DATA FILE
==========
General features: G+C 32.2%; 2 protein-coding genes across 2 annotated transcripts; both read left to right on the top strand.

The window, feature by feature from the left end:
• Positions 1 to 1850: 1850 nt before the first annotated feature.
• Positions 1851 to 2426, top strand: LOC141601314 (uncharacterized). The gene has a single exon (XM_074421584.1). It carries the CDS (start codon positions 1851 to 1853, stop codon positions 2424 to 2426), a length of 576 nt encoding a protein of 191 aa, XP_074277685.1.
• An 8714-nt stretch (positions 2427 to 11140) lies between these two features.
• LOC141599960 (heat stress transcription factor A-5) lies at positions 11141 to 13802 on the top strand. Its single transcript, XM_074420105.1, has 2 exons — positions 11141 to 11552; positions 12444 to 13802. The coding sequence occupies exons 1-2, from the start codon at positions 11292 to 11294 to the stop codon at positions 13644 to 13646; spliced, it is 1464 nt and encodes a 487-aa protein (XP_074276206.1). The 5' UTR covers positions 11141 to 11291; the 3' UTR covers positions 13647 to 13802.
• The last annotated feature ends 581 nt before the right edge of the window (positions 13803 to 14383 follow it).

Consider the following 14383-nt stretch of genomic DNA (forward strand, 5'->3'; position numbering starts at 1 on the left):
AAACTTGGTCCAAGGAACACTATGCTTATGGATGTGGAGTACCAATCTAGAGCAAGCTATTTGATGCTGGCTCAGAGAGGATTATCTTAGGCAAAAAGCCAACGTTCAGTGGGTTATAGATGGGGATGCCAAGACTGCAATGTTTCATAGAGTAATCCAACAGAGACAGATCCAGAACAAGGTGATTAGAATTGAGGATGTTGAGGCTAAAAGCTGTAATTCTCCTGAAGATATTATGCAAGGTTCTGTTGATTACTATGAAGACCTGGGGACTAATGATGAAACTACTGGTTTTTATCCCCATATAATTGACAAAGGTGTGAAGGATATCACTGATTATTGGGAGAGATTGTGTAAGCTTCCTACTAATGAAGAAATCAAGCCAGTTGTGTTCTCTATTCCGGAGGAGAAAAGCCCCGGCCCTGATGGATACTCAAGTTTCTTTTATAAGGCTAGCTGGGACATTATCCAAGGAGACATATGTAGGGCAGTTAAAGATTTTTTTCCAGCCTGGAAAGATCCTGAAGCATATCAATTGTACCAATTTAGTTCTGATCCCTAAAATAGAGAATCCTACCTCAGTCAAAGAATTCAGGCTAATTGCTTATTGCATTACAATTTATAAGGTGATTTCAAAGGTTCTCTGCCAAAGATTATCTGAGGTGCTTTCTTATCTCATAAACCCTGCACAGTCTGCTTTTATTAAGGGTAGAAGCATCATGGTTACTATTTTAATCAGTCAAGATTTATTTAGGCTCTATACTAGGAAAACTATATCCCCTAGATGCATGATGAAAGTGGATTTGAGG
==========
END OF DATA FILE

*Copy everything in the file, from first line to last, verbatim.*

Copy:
General features: G+C 32.2%; 2 protein-coding genes across 2 annotated transcripts; both read left to right on the top strand.

The window, feature by feature from the left end:
• Positions 1 to 1850: 1850 nt before the first annotated feature.
• Positions 1851 to 2426, top strand: LOC141601314 (uncharacterized). The gene has a single exon (XM_074421584.1). It carries the CDS (start codon positions 1851 to 1853, stop codon positions 2424 to 2426), a length of 576 nt encoding a protein of 191 aa, XP_074277685.1.
• An 8714-nt stretch (positions 2427 to 11140) lies between these two features.
• LOC141599960 (heat stress transcription factor A-5) lies at positions 11141 to 13802 on the top strand. Its single transcript, XM_074420105.1, has 2 exons — positions 11141 to 11552; positions 12444 to 13802. The coding sequence occupies exons 1-2, from the start codon at positions 11292 to 11294 to the stop codon at positions 13644 to 13646; spliced, it is 1464 nt and encodes a 487-aa protein (XP_074276206.1). The 5' UTR covers positions 11141 to 11291; the 3' UTR covers positions 13647 to 13802.
• The last annotated feature ends 581 nt before the right edge of the window (positions 13803 to 14383 follow it).

Consider the following 14383-nt stretch of genomic DNA (forward strand, 5'->3'; position numbering starts at 1 on the left):
AAACTTGGTCCAAGGAACACTATGCTTATGGATGTGGAGTACCAATCTAGAGCAAGCTATTTGATGCTGGCTCAGAGAGGATTATCTTAGGCAAAAAGCCAACGTTCAGTGGGTTATAGATGGGGATGCCAAGACTGCAATGTTTCATAGAGTAATCCAACAGAGACAGATCCAGAACAAGGTGATTAGAATTGAGGATGTTGAGGCTAAAAGCTGTAATTCTCCTGAAGATATTATGCAAGGTTCTGTTGATTACTATGAAGACCTGGGGACTAATGATGAAACTACTGGTTTTTATCCCCATATAATTGACAAAGGTGTGAAGGATATCACTGATTATTGGGAGAGATTGTGTAAGCTTCCTACTAATGAAGAAATCAAGCCAGTTGTGTTCTCTATTCCGGAGGAGAAAAGCCCCGGCCCTGATGGATACTCAAGTTTCTTTTATAAGGCTAGCTGGGACATTATCCAAGGAGACATATGTAGGGCAGTTAAAGATTTTTTTCCAGCCTGGAAAGATCCTGAAGCATATCAATTGTACCAATTTAGTTCTGATCCCTAAAATAGAGAATCCTACCTCAGTCAAAGAATTCAGGCTAATTGCTTATTGCATTACAATTTATAAGGTGATTTCAAAGGTTCTCTGCCAAAGATTATCTGAGGTGCTTTCTTATCTCATAAACCCTGCACAGTCTGCTTTTATTAAGGGTAGAAGCATCATGGTTACTATTTTAATCAGTCAAGATTTATTTAGGCTCTATACTAGGAAAACTATATCCCCTAGATGCATGATGAAAGTGGATTTGAGG